PIP, DLA and AA
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PIP mobility component not for 65+

rosiejoerosiejoe Member Posts: 24 Courageous
Hi I applied on behalf of friend, already qualified for pip previous years. Now a pensioner so new claim. Went to assessment. Points are 1short for enhanced rate. original assessor actually put opposite  of what was said at assessment is his viewpoint. Went for mandatory, same points upheld. Reply reads" the law says that claimants over 65 or state pension age can't be considered for the award of the mobility component". Why then did or do they carry out that part of an assessment and award points. Are the points deliberately being kept under the "threshold".  Am confused. Also friend can't read, embarrassed to let anyone know so says it's dyslexia. Mandatory says no proof of dyslexia (true)& then says you got no help at school for this. Also they believe she can read and understand signs and plan a journey unaided.
1. Over 60 years ago no one got helpfir dyslexia to my knowledge
. 2 not born here and never ever attended school.
Do I appeal ( or not bother if not actually able to be awarded extra point)
 I could maybe get her GP to write supporting the not able to read if friend consents but....
Advice sought. And big thanks

Replies

  • poppy123456poppy123456 Member Posts: 22,218 Disability Gamechanger
    Hi,

    More information is needed please. Was this a transfer from DLA? Or was it a change of circumstances and she was already claiming PIP?
    Community champion and proud winner of the 2019 empowering others award. This award was given for supporting disabled people and their families for the benefit advice i have given to members here on the community.
  • rosiejoerosiejoe Member Posts: 24 Courageous
    My appeal not really going to be based on the mobility points. I was just surprised to read the bit about pensioners not being entitled.  Friend was already on pip, that had to be be reassessed ( I believe because of the age change/and off of ESA to pension,I could be wrong) the reason why she was eligible to reapply even though of pensionable age as been on it before. I am more concerned that they insist that she can "read" complex written matter. No reading test was taken. I reckon I should go for appeal.
  • poppy123456poppy123456 Member Posts: 22,218 Disability Gamechanger
    As she was of pension age then i'm afraid DWP are correct, she won't be able to claim the mobility part because she didn't previously receive this. She can now only claim the daily living part.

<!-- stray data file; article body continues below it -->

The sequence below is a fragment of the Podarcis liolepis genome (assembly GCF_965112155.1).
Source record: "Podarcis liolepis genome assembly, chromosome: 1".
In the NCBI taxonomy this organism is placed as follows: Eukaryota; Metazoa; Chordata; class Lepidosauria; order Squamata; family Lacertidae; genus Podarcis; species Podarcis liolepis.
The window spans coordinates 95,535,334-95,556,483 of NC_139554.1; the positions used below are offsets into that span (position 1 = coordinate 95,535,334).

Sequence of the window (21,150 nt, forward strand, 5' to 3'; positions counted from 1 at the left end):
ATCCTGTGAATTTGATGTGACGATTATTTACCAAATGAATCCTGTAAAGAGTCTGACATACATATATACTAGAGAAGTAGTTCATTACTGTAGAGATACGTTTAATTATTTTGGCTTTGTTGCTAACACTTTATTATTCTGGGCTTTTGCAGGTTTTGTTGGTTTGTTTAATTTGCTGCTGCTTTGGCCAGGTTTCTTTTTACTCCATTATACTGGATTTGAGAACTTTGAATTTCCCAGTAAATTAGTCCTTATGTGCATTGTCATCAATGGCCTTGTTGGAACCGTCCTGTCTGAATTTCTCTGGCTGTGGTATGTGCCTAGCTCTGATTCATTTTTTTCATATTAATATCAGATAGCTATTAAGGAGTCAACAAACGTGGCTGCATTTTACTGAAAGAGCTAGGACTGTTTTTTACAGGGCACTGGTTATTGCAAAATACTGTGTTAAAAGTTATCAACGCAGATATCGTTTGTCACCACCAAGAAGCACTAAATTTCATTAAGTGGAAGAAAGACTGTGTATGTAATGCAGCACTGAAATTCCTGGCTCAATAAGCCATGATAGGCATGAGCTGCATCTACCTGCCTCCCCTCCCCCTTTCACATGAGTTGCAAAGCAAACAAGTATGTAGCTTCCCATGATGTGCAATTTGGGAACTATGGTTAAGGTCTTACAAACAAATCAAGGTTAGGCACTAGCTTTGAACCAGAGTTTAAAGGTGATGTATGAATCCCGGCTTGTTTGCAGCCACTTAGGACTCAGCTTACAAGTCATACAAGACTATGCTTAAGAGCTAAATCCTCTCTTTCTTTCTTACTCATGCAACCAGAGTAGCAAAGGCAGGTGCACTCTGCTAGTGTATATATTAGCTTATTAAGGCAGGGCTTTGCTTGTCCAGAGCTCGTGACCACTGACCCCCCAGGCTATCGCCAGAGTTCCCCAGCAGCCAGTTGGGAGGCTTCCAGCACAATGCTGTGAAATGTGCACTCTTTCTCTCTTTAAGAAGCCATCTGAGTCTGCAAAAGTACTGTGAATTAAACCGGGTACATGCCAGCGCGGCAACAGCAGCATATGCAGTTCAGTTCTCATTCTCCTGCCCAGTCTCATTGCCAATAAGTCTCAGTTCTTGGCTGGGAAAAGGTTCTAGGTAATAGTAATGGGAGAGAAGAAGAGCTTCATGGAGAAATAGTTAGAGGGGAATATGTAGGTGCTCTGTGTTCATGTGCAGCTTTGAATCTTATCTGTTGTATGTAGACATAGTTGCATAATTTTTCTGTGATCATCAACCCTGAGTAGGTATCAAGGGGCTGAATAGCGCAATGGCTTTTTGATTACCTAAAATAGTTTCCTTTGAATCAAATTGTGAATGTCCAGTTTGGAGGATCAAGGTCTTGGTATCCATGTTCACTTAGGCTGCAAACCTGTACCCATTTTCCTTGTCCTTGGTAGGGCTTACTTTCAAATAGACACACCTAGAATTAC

Community champion and proud winner of the 2019 empowering others award. This award was given for supporting disabled people and their families for the benefit advice i have given to members here on the community.
  • rosiejoerosiejoe Member Posts: 24 Courageous
    Just wondering why they actually assessed her for this then. Gave 2 points.
     So what you're saying is even if you'd previously claimed pip, prior to hitting 65 you'd not be able to qualify for mobility at std or enhanced rate anyhow. Surely that is  age discrimination? Think the forms should be more clearer. Thanks I will just appeal for the extra point on the living part.
  • poppy123456poppy123456 Member Posts: 22,218 Disability Gamechanger
    They assess her because PIP has daily living and mobility parts but because she's over state pension age then she can't be awarded it because she didn't claim it before reaching state pension age.

    If she was claiming the mobility part before reaching this age then she would keep it for as long as she remained entitled to it. If she only had the standard rate before this age then she wouldn't be able to claim Enhanced rate.
    Community champion and proud winner of the 2019 empowering others award. This award was given for supporting disabled people and their families for the benefit advice i have given to members here on the community.
  • rosiejoerosiejoe Member Posts: 24 Courageous
    Don't think she had the mobility part before reaching state pension age. So really they shouldn't have assessed her for it, if not entitled before. I think some transparency within the document is needed. I can and will appeal the daily living bit. Am assuming she can go for enhanced even if previously it was standard? Or is that also limited. Thank you for your response, most helpful and appreciated
  • cristobalcristobal Member Posts: 966 Disability Gamechanger
    edited August 2019

    ... friend can't read, embarrassed to let anyone know so says it's dyslexia. Mandatory says no proof of dyslexia (true)& then says you got no help at school for this. Also they believe she can read and understand signs and plan a journey unaided.

    @rosiejoe - if your friend can't read, but this isn't as the result of a health condition, then this won't be considered...

    Can I suggest that you take care - as you mention that you plan to get her GP to write a supporting letter..
  • poppy123456poppy123456 Member Posts: 22,218 Disability Gamechanger